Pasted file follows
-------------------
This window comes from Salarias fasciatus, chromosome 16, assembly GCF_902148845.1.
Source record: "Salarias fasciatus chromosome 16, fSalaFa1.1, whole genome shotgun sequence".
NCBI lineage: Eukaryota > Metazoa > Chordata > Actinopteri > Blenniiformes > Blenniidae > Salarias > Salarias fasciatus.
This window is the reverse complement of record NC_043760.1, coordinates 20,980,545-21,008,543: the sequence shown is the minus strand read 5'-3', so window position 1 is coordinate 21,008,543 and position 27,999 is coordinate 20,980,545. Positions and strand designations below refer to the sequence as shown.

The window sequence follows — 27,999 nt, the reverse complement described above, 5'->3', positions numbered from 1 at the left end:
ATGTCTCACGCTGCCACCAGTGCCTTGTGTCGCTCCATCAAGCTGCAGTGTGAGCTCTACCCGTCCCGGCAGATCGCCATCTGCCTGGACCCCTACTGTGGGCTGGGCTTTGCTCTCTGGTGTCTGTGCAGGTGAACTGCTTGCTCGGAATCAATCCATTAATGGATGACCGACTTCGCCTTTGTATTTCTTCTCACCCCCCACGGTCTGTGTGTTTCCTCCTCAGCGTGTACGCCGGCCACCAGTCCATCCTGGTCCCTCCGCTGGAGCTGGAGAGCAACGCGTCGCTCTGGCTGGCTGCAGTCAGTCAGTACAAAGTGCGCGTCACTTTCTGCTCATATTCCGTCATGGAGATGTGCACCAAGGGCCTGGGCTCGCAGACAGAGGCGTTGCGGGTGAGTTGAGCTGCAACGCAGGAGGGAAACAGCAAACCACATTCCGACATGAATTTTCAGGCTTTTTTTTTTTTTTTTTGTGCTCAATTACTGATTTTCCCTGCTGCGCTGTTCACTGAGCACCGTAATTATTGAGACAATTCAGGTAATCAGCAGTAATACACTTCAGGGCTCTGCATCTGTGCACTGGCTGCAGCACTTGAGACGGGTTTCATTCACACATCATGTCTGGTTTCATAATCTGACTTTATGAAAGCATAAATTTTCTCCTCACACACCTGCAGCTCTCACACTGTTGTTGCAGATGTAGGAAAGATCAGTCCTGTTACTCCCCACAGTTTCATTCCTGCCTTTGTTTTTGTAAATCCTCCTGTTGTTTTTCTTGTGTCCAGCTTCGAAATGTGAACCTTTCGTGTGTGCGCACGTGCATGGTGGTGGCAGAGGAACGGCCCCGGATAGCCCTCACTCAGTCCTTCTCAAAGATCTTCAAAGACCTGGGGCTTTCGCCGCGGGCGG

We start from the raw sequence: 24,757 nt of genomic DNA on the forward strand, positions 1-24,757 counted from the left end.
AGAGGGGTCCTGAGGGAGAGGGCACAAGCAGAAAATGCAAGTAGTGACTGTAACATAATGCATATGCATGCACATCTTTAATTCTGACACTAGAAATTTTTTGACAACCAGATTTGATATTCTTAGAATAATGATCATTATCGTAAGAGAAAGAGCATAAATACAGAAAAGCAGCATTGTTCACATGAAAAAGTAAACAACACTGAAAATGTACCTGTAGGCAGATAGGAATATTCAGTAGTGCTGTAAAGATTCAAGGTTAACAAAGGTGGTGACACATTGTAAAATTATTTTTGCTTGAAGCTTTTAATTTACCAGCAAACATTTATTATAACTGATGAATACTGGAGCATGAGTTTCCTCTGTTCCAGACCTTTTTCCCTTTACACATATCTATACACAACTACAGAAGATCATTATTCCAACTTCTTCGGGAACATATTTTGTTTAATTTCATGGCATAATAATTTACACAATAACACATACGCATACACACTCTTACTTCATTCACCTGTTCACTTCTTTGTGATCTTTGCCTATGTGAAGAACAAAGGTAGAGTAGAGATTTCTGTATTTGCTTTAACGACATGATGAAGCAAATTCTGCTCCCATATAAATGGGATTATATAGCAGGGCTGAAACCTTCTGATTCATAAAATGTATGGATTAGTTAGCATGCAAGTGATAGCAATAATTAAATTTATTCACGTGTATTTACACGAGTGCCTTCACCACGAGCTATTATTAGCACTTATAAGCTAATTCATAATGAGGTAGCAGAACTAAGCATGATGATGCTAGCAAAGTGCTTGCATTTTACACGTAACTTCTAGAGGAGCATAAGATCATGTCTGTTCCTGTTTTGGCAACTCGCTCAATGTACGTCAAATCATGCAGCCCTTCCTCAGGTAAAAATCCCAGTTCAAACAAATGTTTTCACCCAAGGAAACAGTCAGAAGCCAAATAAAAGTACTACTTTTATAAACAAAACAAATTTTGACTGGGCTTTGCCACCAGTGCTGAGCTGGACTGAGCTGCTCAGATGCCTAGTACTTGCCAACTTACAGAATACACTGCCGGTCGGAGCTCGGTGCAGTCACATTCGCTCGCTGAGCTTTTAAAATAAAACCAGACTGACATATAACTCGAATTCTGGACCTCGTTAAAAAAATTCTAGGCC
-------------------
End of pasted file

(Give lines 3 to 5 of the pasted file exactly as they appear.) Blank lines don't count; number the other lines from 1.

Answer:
NCBI lineage: Eukaryota > Metazoa > Chordata > Actinopteri > Blenniiformes > Blenniidae > Salarias > Salarias fasciatus.
This window is the reverse complement of record NC_043760.1, coordinates 20,980,545-21,008,543: the sequence shown is the minus strand read 5'-3', so window position 1 is coordinate 21,008,543 and position 27,999 is coordinate 20,980,545. Positions and strand designations below refer to the sequence as shown.

The window sequence follows — 27,999 nt, the reverse complement described above, 5'->3', positions numbered from 1 at the left end: